Swami Kriyananda said that about writing. He says, “I don’t write. God writes.” For me I find acting much more interesting if after I do my work I ask, “what is this supposed to be?” then get out of the way.
If you can really do that, even if you’re playing someone of low consciousness, that piece of creativity is going to be seen. Ultimately, I think you can offer your creativity to a higher power, so that it has some subtle resonance with people beyond what your intellectual choices were for the performance.
Do you believe that your inspiration and vibration can be captured on film, not only visually and audibly, but also energetically?
Elisabeth: Absolutely. Some filmmakers like to work without scripts, or work with people who aren’t actors, because an authenticity comes out that is unrehearsed, and energetically more divine, because it’s real.
I think that is the trick for an actor – let go of all the rehearsal, all the memorization, all the choices, and just fly. The art of acting can be very high vibrationally, because what you’re learning is to just be. When you start to “act”, it all falls apart.
Are there any projects that you’d like to do?
Elisabeth: There are a million things that I’d love to do, but I’m going to stop saying what I want and just continue to receive those things that I’m supposed to be doing. It seems that whenever I let it go, I end up exactly where I’m supposed to be, and when I’m trying to make things happen, I just spin my wheels like a car stuck in a deep rivet of mud, and go nowhere very slowly.
Are there directors that I really love, actors that I admire? Absolutely. But it’s ironic how you end up working with whomever you are supposed to work with, and if you look back at all the pieces of the puzzle of your life as an artist, you’ll see how they all fit together pretty perfectly.
I love doing TV, I love doing film, and I love writing. I wanted to be an author when I was in college, and wrote one book and self published it. Disappointed with the results, I threw my toys into the sandbox and said “I don’t want to write anymore.”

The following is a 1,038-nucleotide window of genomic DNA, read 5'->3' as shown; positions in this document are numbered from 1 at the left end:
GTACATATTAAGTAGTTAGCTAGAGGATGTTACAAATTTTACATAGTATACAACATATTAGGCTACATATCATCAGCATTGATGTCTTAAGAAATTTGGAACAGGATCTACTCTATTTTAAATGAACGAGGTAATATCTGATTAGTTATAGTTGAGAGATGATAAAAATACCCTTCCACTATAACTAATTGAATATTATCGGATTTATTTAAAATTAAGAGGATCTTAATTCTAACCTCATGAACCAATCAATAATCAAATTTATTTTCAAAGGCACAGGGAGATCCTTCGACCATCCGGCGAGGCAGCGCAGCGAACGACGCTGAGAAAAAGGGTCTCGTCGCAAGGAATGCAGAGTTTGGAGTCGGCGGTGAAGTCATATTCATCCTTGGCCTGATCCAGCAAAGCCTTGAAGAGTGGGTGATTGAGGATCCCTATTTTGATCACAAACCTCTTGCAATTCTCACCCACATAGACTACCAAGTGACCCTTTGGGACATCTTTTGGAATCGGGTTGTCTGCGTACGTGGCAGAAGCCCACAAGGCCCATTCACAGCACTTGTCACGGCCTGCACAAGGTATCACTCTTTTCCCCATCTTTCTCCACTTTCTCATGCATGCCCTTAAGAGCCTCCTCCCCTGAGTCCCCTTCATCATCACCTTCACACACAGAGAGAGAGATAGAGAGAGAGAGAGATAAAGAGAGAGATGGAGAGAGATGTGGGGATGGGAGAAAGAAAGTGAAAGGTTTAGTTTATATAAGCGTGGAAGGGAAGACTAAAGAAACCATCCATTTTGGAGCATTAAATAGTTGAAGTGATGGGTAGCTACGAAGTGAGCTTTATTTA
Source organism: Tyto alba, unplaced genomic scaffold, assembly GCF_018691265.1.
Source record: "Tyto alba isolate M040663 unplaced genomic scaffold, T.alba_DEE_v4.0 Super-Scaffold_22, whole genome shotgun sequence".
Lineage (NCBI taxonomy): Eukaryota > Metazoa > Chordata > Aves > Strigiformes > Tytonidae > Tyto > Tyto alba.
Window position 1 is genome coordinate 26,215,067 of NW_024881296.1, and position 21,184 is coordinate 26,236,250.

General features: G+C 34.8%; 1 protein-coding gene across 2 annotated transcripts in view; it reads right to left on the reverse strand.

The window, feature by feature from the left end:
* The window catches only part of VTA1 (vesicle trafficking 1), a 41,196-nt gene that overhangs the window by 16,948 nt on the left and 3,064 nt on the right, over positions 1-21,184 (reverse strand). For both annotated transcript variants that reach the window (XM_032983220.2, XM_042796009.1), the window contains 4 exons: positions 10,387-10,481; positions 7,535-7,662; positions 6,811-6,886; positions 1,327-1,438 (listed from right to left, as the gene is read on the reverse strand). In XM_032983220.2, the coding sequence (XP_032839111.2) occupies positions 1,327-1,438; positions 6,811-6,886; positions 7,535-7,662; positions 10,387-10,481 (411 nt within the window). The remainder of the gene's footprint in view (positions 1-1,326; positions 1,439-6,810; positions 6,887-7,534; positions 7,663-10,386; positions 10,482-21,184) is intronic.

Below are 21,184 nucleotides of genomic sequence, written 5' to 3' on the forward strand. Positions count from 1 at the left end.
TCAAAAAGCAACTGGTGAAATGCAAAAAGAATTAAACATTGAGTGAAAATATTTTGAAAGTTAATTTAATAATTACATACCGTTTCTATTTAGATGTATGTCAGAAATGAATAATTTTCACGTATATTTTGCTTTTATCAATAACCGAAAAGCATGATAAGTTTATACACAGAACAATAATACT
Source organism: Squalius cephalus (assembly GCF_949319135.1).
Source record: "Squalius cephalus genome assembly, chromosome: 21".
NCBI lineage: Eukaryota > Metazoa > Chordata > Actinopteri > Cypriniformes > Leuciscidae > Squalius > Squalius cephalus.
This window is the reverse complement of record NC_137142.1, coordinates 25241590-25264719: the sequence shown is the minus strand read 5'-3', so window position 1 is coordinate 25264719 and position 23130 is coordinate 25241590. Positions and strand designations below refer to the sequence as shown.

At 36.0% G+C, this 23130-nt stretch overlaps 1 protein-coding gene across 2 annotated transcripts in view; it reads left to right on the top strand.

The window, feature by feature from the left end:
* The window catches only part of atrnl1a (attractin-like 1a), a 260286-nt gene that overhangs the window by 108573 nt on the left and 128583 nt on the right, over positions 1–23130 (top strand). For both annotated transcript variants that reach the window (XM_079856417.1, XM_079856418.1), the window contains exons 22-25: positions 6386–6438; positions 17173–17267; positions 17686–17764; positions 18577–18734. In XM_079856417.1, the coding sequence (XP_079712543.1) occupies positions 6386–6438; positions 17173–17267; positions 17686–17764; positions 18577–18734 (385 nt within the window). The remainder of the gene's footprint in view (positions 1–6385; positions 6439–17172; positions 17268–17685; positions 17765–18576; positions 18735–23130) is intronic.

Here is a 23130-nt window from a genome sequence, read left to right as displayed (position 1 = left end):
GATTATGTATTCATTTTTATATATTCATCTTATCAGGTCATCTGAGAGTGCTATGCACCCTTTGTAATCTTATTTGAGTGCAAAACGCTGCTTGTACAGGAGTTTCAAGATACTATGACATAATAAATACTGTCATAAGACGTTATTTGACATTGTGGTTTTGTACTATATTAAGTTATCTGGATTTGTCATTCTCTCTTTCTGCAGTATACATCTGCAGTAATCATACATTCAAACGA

But really, I feel that I am meant to be a writer, and it so happened that I got a blog on PeopleMagazine.com which awakened my love for it again. Out of that came a book dealfor my book Baby Steps.
You let something go, and then it plops right on your lap right when you’re ready to do something more valuable.
Do you see acting as a vehicle for spiritual development?
Elisabeth: Acting can become a spiritual experience, because it becomes very boring after a while to think about yourself all the time! That empty experience runs dry quickly, or at least it did for me. You begin to long to think not of yourself, and to have something else to put your energy into.
You begin to realize that you’re not just this little self – you have an opportunity to channel something much deeper. I think that many people who are very successful are deeply spiritual, and you can really see how they let go on stage, singing or acting or directing—performances of all kinds. You can see that they’ve totally let go of the wheel, and watching them is an angelic experience because they are just somewhere else.
So it can be, because if you’re ready for it, “me” is going to become boring really quick. As you move along, you begin to realize that your light isn’t about you – God gave it to you to serve others.
Finding Happiness will be available on DVD beginning October 15 through the film’s website: www.findinghappinessmovie.com